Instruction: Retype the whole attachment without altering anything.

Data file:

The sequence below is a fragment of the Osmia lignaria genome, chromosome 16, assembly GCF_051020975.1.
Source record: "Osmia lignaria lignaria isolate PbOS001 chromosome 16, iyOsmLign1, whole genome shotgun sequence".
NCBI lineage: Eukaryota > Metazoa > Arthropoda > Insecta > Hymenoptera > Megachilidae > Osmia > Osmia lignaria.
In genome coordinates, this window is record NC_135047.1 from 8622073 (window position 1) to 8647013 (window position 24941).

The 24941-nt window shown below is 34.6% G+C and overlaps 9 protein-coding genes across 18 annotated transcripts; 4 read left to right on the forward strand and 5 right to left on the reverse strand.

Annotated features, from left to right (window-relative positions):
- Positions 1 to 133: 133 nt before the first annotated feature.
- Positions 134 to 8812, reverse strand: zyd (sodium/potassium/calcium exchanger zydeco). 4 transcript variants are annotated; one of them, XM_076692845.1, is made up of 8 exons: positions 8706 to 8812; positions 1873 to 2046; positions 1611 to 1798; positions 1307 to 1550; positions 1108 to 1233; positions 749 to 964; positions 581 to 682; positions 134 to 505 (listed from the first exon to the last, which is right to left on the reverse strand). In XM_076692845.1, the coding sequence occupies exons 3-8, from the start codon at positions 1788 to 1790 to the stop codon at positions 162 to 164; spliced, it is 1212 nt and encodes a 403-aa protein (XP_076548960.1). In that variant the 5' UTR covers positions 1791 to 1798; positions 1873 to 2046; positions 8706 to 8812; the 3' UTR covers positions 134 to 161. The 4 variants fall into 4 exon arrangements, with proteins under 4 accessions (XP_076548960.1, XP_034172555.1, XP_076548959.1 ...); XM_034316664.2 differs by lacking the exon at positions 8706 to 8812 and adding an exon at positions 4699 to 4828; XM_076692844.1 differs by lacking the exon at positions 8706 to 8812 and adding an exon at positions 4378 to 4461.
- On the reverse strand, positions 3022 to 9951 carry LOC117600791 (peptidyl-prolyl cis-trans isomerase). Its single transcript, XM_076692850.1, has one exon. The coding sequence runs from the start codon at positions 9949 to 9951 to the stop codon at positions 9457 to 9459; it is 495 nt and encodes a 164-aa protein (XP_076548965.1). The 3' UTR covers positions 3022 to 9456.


The sequence below is a fragment of the Osmia lignaria genome, chromosome 16, assembly GCF_051020975.1.
Source record: "Osmia lignaria lignaria isolate PbOS001 chromosome 16, iyOsmLign1, whole genome shotgun sequence".
NCBI lineage: Eukaryota > Metazoa > Arthropoda > Insecta > Hymenoptera > Megachilidae > Osmia > Osmia lignaria.
In genome coordinates, this window is record NC_135047.1 from 8622073 (window position 1) to 8647013 (window position 24941).

The 24941-nt window shown below is 34.6% G+C and overlaps 9 protein-coding genes across 18 annotated transcripts; 4 read left to right on the forward strand and 5 right to left on the reverse strand.

Annotated features, from left to right (window-relative positions):
- Positions 1 to 133: 133 nt before the first annotated feature.
- Positions 134 to 8812, reverse strand: zyd (sodium/potassium/calcium exchanger zydeco). 4 transcript variants are annotated; one of them, XM_076692845.1, is made up of 8 exons: positions 8706 to 8812; positions 1873 to 2046; positions 1611 to 1798; positions 1307 to 1550; positions 1108 to 1233; positions 749 to 964; positions 581 to 682; positions 134 to 505 (listed from the first exon to the last, which is right to left on the reverse strand). In XM_076692845.1, the coding sequence occupies exons 3-8, from the start codon at positions 1788 to 1790 to the stop codon at positions 162 to 164; spliced, it is 1212 nt and encodes a 403-aa protein (XP_076548960.1). In that variant the 5' UTR covers positions 1791 to 1798; positions 1873 to 2046; positions 8706 to 8812; the 3' UTR covers positions 134 to 161. The 4 variants fall into 4 exon arrangements, with proteins under 4 accessions (XP_076548960.1, XP_034172555.1, XP_076548959.1 ...); XM_034316664.2 differs by lacking the exon at positions 8706 to 8812 and adding an exon at positions 4699 to 4828; XM_076692844.1 differs by lacking the exon at positions 8706 to 8812 and adding an exon at positions 4378 to 4461.
- On the reverse strand, positions 3022 to 9951 carry LOC117600791 (peptidyl-prolyl cis-trans isomerase). Its single transcript, XM_076692850.1, has one exon. The coding sequence runs from the start codon at positions 9949 to 9951 to the stop codon at positions 9457 to 9459; it is 495 nt and encodes a 164-aa protein (XP_076548965.1). The 3' UTR covers positions 3022 to 9456.